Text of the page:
alexa Surfactant protein A2 (SP-A2) variants expressed in CHO cells stimulate phagocytosis of Pseudomonas aeruginosa more than do SP-A1 variants.
Pediatrics

Pediatrics

Journal of Neonatal Biology

Author(s): Mikerov AN, Wang G, Umstead TM, Zacharatos M, Thomas NJ,

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Abstract Surfactant protein A (SP-A) enhances phagocytosis of Pseudomonas aeruginosa. Two functional genes, SP-A1 and SP-A2, encode human SP-A. As we showed before, baculovirus-mediated insect cell-expressed SP-A2 enhances the association of P. aeruginosa with rat alveolar macrophages (rAMs) more than does SP-A1. However, true phagocytosis (internalization) was not shown, and insect cell derived proteins lack or are defective in certain mammalian posttranslational modifications that may be important for SP-A1 and SP-A2 activity and specificity. Here we used SP-A1 (6A(2), 6A(4)) and SP-A2 (1A(0), 1A(1)) allele variants expressed by CHO (Chinese hamster ovary) mammalian cells to study their effect on association and/or internalization of P. aeruginosa by rAMs and/or human AMs (hAMs) and to study if phagocytosis can be modulated differentially and/or more effectively by CHO cell-expressed SP-A variants than by insect-cell expressed SP-A variants. For cell association and internalization assessments, light microscopy and fluorescence-activated cell sorter analyses were used, respectively. We found the following for the first time. (i) SP-A2 variants enhanced phagocytosis (cell association and/or internalization) of P. aeruginosa more than SP-A1 variants did, and the cell association correlated with internalization. (ii) Differences in the activities of SP-A variants were observed in the following order: 1A(1)>1A(0)>6A(2)>6A(4). (iii) rAMs, although more active than hAMs, are an appropriate model, as SP-A2 variants exhibited activity higher than that seen for SP-A1 variants with either rAMs or hAMs. (iv) CHO cell-expressed SP-A was considerably more active than insect cell-expressed variants. We conclude that SP-A2 variants stimulate phagocytosis of P. aeruginosa more effectively than SP-A1 variants and that posttranslational modifications positively influence the phagocytic activity of SP-A.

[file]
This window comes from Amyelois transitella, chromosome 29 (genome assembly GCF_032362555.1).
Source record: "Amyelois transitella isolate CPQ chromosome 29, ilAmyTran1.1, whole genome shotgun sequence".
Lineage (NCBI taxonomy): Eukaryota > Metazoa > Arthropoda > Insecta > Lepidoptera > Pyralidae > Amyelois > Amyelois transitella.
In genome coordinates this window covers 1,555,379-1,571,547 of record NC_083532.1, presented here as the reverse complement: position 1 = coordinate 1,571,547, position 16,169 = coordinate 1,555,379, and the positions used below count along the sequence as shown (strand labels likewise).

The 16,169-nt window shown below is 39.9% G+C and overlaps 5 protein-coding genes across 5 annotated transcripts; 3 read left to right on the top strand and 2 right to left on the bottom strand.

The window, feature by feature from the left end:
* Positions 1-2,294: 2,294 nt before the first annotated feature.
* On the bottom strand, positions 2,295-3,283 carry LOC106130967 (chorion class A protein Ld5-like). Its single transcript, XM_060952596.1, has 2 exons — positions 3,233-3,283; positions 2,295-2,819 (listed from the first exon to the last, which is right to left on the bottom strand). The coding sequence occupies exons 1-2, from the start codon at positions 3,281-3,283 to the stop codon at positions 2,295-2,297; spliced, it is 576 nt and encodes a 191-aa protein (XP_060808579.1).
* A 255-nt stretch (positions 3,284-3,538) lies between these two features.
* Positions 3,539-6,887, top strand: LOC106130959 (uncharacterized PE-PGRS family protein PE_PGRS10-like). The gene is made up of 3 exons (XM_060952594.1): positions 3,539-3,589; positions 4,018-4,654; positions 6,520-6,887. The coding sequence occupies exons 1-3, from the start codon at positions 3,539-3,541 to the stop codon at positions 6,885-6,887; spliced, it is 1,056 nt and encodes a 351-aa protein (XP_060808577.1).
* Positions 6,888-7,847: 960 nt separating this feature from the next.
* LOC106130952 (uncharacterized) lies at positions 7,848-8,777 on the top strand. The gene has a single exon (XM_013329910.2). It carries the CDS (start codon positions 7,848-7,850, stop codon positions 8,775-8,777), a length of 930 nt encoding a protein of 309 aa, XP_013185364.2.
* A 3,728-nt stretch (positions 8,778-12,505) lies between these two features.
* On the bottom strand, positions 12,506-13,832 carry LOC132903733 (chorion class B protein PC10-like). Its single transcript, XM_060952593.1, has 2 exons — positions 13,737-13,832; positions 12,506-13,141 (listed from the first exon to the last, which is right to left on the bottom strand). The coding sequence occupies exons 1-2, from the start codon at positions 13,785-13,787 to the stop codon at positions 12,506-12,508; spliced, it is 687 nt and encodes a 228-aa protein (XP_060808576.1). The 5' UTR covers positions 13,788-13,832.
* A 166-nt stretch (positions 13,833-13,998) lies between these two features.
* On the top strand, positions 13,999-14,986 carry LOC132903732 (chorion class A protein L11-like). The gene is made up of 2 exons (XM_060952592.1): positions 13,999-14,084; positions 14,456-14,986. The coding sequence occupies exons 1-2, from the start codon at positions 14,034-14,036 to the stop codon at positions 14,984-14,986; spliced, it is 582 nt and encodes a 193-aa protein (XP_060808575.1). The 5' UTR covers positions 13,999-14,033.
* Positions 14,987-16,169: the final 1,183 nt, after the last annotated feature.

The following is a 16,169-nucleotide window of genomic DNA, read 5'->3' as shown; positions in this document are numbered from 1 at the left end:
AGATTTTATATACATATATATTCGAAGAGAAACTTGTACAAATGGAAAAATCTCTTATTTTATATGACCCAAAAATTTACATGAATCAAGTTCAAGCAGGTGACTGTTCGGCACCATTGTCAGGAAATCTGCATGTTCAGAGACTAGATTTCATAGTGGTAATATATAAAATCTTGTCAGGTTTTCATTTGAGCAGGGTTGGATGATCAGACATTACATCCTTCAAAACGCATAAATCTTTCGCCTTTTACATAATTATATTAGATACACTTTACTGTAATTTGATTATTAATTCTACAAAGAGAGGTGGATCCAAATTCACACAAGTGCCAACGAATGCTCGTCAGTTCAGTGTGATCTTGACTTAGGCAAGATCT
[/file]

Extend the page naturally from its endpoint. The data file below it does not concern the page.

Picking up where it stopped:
This article was published in Infect Immun and referenced in Journal of Neonatal Biology

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